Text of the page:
CHICAGO (WLS) -- The push to reopen the economy while protecting public health is not new to the U.S. or Chicago; it happened just over 100 years ago, during the Spanish flu.
The Spanish influenza pandemic of 1918 was the deadliest in history. It infected about one third of the world's population and claimed somewhere between 20 and 50 million lives.
Closed businesses, masks, and stay-at-home orders were all part of the safety measures taken during that pandemic, and there was also a similar push to reopen economies.
"For cities and states that opened too early, there was a direct correlation between an increase in mortality rates and a decrease in the speed at which the economis reopened," said Brittany Hutchinson of the Chicago History Museum.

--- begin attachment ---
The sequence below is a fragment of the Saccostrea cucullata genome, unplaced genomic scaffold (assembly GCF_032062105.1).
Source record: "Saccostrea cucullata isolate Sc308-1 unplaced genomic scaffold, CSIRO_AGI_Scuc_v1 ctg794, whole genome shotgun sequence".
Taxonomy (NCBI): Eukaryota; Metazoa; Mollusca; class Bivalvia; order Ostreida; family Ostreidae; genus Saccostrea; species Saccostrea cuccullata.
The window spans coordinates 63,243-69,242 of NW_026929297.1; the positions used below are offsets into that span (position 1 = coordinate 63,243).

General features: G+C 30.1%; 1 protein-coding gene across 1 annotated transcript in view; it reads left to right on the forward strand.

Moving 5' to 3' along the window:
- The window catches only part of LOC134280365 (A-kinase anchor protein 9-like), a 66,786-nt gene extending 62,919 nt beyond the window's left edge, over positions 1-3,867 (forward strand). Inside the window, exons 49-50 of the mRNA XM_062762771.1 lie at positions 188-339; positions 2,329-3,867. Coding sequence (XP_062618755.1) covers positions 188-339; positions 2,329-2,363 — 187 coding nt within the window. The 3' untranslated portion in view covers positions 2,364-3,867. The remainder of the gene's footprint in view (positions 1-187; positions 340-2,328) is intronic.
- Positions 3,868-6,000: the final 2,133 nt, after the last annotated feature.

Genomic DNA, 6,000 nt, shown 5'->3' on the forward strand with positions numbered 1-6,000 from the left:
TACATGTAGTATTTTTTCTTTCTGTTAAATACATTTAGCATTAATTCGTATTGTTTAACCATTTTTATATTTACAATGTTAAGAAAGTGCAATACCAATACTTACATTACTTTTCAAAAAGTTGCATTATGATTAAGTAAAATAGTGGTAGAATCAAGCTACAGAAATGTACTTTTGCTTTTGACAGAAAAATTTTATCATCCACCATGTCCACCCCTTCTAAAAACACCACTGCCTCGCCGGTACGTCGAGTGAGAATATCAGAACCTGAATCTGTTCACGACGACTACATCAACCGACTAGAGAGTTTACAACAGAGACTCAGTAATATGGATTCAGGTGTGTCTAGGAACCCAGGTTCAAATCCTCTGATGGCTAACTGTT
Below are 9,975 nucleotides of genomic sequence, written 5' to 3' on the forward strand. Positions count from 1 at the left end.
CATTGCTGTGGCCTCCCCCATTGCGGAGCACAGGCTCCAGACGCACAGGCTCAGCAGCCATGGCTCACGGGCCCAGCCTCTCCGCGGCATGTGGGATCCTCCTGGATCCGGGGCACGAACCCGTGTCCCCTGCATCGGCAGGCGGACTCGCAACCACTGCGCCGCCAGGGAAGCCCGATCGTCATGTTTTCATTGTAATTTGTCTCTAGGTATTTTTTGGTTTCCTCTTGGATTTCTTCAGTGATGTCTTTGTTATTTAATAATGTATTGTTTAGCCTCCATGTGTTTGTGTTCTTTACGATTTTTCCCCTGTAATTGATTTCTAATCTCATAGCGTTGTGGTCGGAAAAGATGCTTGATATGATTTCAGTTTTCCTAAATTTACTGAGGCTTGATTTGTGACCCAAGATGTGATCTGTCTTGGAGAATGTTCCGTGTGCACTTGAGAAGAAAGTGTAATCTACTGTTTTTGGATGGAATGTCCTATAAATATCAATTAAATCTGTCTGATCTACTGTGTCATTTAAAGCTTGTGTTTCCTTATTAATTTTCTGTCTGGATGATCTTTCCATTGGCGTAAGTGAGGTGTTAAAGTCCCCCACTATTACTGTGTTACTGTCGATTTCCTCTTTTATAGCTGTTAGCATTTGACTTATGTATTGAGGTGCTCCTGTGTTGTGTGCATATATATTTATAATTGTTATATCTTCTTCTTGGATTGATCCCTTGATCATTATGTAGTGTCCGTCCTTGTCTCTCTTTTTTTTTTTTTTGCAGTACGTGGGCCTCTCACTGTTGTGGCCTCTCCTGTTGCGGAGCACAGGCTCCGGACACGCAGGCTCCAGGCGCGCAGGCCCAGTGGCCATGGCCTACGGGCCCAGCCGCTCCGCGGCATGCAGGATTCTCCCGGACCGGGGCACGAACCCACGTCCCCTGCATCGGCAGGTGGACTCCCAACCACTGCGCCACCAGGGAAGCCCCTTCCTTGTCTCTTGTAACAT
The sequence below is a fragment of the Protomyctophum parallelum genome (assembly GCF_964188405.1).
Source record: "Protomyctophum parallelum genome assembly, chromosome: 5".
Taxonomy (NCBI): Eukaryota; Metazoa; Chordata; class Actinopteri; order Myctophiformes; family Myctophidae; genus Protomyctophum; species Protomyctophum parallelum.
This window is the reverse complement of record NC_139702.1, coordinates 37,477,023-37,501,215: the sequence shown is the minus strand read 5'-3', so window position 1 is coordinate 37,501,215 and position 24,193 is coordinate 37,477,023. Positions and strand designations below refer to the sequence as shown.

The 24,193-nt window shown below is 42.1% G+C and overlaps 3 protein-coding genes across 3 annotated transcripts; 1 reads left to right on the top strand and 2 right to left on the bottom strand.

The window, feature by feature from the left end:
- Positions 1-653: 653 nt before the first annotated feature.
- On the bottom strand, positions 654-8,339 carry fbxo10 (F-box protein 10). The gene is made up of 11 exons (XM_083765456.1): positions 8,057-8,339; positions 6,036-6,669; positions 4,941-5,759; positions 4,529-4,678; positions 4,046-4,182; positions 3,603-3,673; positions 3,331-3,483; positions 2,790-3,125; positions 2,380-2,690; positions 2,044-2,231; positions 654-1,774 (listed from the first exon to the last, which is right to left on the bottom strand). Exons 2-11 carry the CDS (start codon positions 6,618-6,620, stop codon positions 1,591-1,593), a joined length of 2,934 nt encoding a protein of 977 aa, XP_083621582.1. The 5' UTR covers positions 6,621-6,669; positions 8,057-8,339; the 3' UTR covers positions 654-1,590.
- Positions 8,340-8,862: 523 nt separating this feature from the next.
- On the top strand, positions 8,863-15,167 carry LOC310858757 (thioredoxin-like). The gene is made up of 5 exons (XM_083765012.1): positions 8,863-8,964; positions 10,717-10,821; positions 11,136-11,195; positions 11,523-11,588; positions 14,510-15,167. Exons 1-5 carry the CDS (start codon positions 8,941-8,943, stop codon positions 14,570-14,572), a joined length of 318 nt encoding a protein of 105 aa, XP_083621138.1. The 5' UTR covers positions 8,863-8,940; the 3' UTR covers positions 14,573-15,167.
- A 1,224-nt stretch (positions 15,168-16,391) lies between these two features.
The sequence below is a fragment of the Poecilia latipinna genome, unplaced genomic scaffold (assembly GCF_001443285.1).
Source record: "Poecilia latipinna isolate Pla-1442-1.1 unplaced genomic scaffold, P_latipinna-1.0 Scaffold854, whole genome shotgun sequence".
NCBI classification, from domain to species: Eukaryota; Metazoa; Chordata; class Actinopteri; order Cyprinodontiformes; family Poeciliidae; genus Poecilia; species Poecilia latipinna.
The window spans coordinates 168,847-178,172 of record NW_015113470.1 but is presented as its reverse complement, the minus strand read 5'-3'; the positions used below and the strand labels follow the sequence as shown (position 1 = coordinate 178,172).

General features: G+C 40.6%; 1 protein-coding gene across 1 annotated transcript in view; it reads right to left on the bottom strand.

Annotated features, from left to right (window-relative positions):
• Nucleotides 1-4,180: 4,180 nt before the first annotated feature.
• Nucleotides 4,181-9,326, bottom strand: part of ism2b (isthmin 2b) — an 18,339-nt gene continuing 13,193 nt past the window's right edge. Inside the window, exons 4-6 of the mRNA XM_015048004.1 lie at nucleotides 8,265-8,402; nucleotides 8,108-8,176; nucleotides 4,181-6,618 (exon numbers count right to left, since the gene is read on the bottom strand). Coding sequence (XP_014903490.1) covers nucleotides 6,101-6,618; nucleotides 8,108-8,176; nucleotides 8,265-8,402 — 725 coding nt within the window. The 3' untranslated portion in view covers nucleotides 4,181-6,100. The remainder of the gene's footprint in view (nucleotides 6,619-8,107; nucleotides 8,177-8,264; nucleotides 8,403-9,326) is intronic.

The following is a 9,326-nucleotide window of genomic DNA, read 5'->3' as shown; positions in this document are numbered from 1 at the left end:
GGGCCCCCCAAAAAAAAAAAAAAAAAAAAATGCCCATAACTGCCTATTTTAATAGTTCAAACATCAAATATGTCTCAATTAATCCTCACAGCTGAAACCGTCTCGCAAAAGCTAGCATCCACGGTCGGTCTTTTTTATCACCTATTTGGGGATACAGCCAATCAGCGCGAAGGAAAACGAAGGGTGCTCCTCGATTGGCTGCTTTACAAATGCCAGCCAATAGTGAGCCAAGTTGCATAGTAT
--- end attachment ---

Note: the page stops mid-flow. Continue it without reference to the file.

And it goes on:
Hutchinson said during the Spanish flu Philadelphia tried to return to normal by holding a parade. That parade increased the number of people who were infected and ultimately died from influenza.
Philadelphia was one of the country's hardest hit cities, in terms of infections and deaths. It was also one of the last to rebound economically.
Historians say the influenza pandemic offers lessons for municipalities outside Cook County who are urging Governor JB Pritzker to open sooner; in 1918, cities who chose to keep their labor forces healthy recovered more quickly.
"To ensure they are healthy guarantees in some way you have an economy to rely on," Hutchinson said.
Historians say Chicago was similar to many other cities in 1918, taking a moderate to aggressive approach to the pandemic.
"What I can say about Chicago, there were orders to arrest people who were sneezing without covering their sneeze or $10 fines if you went out in public," said Hutchinson.
Historians urge lawmakers who are anxious to reopen to follow the model of 1918. Continuing aggressive safety measures will pay off in the long run.